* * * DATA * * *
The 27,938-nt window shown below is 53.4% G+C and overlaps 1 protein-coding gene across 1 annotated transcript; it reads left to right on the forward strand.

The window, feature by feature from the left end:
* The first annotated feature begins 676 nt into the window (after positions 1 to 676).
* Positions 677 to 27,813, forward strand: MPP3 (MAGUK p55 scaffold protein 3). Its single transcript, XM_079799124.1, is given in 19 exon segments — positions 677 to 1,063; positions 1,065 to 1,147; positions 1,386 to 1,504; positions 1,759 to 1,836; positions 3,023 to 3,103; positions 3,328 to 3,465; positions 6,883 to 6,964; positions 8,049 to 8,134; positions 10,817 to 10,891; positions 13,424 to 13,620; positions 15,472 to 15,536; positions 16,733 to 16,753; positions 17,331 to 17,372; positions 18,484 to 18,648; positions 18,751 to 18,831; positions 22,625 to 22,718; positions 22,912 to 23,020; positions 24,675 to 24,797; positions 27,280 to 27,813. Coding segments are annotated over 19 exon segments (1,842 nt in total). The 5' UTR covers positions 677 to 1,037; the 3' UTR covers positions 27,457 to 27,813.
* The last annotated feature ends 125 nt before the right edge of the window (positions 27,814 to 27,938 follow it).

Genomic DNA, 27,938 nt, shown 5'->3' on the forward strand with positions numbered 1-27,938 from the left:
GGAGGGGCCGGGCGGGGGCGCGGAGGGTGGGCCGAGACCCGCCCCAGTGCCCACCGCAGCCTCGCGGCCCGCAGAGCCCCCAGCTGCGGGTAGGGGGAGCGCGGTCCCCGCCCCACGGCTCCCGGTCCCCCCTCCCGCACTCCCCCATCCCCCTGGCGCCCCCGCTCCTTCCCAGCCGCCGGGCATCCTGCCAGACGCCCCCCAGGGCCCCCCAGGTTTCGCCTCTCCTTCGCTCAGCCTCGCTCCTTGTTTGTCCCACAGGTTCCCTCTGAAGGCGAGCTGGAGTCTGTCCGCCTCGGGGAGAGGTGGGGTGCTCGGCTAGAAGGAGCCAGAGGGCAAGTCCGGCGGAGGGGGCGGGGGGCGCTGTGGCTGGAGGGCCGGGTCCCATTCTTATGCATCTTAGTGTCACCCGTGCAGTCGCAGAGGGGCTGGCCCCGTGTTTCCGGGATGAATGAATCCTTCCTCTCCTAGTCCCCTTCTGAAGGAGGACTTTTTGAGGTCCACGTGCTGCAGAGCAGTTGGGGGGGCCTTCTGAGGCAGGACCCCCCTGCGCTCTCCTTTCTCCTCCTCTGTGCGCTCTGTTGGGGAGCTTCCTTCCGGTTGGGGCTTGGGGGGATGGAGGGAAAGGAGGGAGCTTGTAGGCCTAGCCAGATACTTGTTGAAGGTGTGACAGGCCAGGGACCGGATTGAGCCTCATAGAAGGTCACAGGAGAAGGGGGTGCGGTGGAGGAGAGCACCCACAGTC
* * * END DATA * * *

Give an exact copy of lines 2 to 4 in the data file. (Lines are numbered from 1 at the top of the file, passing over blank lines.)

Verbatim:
The window, feature by feature from the left end:
* The first annotated feature begins 676 nt into the window (after positions 1 to 676).
* Positions 677 to 27,813, forward strand: MPP3 (MAGUK p55 scaffold protein 3). Its single transcript, XM_079799124.1, is given in 19 exon segments — positions 677 to 1,063; positions 1,065 to 1,147; positions 1,386 to 1,504; positions 1,759 to 1,836; positions 3,023 to 3,103; positions 3,328 to 3,465; positions 6,883 to 6,964; positions 8,049 to 8,134; positions 10,817 to 10,891; positions 13,424 to 13,620; positions 15,472 to 15,536; positions 16,733 to 16,753; positions 17,331 to 17,372; positions 18,484 to 18,648; positions 18,751 to 18,831; positions 22,625 to 22,718; positions 22,912 to 23,020; positions 24,675 to 24,797; positions 27,280 to 27,813. Coding segments are annotated over 19 exon segments (1,842 nt in total). The 5' UTR covers positions 677 to 1,037; the 3' UTR covers positions 27,457 to 27,813.